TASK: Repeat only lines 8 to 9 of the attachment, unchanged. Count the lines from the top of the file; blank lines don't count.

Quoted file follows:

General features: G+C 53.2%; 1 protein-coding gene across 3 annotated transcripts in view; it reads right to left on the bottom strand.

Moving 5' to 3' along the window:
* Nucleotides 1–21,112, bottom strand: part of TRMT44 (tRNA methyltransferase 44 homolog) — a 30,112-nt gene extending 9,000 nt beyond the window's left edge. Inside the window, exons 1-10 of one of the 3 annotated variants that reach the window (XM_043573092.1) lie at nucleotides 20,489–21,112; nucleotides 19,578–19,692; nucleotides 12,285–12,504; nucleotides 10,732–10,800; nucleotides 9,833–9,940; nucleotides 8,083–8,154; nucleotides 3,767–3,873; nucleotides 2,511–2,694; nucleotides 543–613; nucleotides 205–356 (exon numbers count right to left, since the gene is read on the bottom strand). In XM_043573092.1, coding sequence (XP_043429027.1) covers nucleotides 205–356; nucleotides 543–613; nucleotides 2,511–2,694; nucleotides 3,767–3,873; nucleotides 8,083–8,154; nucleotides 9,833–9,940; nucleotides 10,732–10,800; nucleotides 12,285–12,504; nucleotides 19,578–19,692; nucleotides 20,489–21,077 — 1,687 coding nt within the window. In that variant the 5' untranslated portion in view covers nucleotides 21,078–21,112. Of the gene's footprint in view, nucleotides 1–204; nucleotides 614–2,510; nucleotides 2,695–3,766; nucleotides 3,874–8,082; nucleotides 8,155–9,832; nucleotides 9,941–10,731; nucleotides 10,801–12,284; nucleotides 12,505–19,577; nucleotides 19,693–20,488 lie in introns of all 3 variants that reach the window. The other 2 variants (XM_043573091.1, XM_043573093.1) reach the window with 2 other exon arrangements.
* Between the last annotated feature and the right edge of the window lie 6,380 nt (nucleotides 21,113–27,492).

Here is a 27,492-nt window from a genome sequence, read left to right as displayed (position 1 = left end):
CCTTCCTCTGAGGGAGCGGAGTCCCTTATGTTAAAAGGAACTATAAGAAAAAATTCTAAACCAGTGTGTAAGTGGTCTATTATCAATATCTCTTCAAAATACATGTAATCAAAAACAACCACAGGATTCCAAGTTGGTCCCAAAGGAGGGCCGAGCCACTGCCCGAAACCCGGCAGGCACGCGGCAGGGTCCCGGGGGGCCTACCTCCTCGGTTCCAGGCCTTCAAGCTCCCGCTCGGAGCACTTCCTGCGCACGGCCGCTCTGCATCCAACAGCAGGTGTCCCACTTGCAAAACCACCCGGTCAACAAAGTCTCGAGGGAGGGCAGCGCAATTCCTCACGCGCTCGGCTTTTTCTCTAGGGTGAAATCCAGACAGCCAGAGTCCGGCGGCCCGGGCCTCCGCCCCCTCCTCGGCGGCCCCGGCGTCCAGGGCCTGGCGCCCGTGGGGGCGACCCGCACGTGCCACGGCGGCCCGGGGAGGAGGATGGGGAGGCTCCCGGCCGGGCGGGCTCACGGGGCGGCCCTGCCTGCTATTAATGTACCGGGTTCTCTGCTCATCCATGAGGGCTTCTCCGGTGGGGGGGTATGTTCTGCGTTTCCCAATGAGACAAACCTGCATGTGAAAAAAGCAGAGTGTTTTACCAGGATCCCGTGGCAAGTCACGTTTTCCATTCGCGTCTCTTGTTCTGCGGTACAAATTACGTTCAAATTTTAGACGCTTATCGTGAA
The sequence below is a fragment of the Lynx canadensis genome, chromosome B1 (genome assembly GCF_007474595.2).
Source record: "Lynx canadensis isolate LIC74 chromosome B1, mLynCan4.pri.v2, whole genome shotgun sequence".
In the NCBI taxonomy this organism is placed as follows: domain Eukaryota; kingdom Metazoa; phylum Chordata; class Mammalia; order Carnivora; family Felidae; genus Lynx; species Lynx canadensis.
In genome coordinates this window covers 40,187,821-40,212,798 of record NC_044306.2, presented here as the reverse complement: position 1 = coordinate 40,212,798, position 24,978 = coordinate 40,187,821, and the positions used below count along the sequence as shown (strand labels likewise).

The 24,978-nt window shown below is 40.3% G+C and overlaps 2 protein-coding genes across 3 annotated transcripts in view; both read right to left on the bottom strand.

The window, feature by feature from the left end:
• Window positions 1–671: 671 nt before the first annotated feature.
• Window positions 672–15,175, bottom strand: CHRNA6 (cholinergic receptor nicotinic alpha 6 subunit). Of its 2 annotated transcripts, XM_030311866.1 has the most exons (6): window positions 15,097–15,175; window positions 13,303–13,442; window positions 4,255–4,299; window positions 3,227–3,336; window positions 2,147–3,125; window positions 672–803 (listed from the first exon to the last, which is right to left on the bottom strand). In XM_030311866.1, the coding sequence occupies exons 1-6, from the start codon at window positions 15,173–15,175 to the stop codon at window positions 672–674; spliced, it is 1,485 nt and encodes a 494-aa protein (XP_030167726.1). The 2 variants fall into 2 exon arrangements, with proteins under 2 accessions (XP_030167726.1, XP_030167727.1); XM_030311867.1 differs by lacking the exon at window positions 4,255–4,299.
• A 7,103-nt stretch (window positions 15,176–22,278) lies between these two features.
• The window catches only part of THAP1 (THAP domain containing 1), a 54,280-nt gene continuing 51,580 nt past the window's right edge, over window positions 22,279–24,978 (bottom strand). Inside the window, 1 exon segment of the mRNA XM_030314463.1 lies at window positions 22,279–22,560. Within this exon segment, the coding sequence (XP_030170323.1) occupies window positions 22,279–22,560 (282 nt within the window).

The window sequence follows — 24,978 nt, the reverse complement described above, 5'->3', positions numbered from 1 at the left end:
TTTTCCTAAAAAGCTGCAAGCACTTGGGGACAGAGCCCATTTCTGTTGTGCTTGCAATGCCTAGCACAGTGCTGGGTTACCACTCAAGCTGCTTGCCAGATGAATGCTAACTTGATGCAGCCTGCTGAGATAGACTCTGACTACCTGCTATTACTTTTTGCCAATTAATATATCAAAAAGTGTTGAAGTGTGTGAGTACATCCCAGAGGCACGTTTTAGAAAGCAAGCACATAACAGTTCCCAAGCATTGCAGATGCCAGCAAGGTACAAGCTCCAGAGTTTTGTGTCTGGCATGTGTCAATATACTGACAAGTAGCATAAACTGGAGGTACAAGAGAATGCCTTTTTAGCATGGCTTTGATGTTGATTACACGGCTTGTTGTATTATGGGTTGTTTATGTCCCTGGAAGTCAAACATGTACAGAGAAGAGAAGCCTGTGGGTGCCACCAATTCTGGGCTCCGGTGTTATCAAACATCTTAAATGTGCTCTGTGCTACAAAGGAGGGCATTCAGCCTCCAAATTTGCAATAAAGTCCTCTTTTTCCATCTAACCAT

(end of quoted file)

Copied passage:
Source record: "Lynx canadensis isolate LIC74 chromosome B1, mLynCan4.pri.v2, whole genome shotgun sequence".
In the NCBI taxonomy this organism is placed as follows: domain Eukaryota; kingdom Metazoa; phylum Chordata; class Mammalia; order Carnivora; family Felidae; genus Lynx; species Lynx canadensis.